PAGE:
After University President Kristina M. Johnson announced her resignatio n just over two years into her tenure Monday, the Ohio State community was left shocked and without answers for Johnson’s sudden departure.
The Lantern reached out to 21 people — including university leaders and Board of Trustees members — by phone and email but did not receive a response by the time of publication. Others declined to comment. Those who responded expressed their surprise and the need to push forward as Johnson ends her time at Ohio State after the 2023 spring commencement.
Johnson had just under three years left on her five-year contract. Her plans for the university included achieving carbon neutrality by 2050 — with further plans to achieve the goal by 2040 — furthering the Scarlet and Gray Advantage program and decreasing campus crime.
Ben Givens, secretary of the University Senate and associate professor in psychology, said Johnson’s decision to resign “remains a mystery,” and said she is “well respected and liked” by the community.
“President Johnson is an outstanding national leader with an impressive vision for the future of The Ohio State University that unfortunately she will not be able to see come to fruition,” Givens said. “We are all very sad about her stepping away at the end of this year.”
Givens said Johnson did not have her annual evaluation at the November Board of Trustees meeting.
“The board leadership pulled the evaluation off the agenda,” Givens said. “I believe that the decision to pull that agenda item is related to why the President resigned.”
Susan Cole, professor and vice chair of the Department of Molecular Genetics and member of the Board of Trustees’ Academic Affairs and Student Life committee, said she was both surprised and saddened by Johnson’s resignation.
“I’ve really enjoyed working with her,” Cole said.
David Horn, dean of the College of Arts and Sciences, said in an email Tuesday to faculty and staff there are “few details about the circumstances” surrounding the announcement.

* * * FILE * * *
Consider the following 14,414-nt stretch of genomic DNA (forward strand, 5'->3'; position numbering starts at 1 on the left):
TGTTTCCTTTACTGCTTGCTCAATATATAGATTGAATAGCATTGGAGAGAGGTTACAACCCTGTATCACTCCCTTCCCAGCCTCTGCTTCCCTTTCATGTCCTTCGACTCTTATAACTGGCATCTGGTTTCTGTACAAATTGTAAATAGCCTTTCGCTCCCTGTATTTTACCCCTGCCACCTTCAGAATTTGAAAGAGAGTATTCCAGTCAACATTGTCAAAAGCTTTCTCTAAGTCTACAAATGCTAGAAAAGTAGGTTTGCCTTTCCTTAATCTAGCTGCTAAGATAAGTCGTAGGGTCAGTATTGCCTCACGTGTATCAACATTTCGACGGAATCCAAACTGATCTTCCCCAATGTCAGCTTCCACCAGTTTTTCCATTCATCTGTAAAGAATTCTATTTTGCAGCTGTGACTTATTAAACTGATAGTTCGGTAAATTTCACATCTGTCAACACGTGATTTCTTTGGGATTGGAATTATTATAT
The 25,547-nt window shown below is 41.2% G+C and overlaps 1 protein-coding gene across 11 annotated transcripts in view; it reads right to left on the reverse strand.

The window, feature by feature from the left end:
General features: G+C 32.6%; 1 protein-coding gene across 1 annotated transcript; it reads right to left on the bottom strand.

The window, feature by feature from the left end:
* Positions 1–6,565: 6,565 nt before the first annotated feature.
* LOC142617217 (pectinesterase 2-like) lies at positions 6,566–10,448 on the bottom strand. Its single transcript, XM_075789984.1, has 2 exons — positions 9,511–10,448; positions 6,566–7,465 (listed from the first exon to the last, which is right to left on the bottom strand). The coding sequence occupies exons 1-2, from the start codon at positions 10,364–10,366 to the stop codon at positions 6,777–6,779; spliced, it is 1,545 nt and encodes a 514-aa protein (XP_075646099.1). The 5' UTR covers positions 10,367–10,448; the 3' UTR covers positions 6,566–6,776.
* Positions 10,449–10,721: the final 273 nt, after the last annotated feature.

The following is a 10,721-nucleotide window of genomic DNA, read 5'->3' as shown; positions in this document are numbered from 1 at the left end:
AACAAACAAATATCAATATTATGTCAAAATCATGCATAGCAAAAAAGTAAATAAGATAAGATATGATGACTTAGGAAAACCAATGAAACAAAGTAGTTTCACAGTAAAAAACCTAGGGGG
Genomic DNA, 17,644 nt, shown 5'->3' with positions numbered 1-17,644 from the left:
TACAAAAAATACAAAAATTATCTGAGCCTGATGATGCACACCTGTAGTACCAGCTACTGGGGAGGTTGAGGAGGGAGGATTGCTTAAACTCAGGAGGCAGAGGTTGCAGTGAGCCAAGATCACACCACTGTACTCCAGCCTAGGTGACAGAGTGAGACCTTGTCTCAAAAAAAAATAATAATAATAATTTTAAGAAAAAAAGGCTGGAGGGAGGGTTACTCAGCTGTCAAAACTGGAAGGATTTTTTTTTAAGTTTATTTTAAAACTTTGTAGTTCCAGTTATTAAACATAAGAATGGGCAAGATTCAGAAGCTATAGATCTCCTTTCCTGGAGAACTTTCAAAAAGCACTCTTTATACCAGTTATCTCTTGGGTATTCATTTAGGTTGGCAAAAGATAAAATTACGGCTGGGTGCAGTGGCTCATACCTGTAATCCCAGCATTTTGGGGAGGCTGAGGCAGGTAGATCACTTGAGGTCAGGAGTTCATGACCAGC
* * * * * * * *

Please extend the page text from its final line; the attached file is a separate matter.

“[W]e remain committed to the priorities we set for ourselves earlier this year: to invest aggressively in our departments and schools, to build more diverse and inclusive scholarly communities, to intensify research and creative work, to ensure the academic success and wellbeing of our students and their access to extraordinary experiences, to support our staff, and to live into the mission of education for citizenship,” Horn said.
Horn said he “will maintain—and perhaps even build—our momentum during this time of transition.”
Undergraduate Student Government President Andrew Pierce said in a statement the members of USG were surprised by the announcement but are still focused on addressing students’ needs and representing the student body.
“We look forward to working with President Johnson and university administrators throughout the rest of her term to continue pursuing a campus environment of scholarship, citizenship, and equity,” Pierce, a fourth-year in public policy and analysis, said.
In a statement Wednesday, university spokesperson Ben Johnson echoed in a statement what Kristina M. Johnson said in her email.
“She made the difficult decision to step down as president, following commencement in May 2023 at the end of the academic year, so that a search for the next president can proceed and adequate time remains for her to assist with a seamless transition,” Ben Johnson said.
Gov. Mike DeWine told NBC4 he had a positive working relationship with Kristina M. Johnson but believes the university should move forward.
“I think we need to look to the future, and the future is that the Board of Trustees has to do the most important thing any board does, and that is to pick a president,” DeWine said.
Jessica Langer, Aubrey Wright, Becca Duncan and Christian Harsa contributed reporting.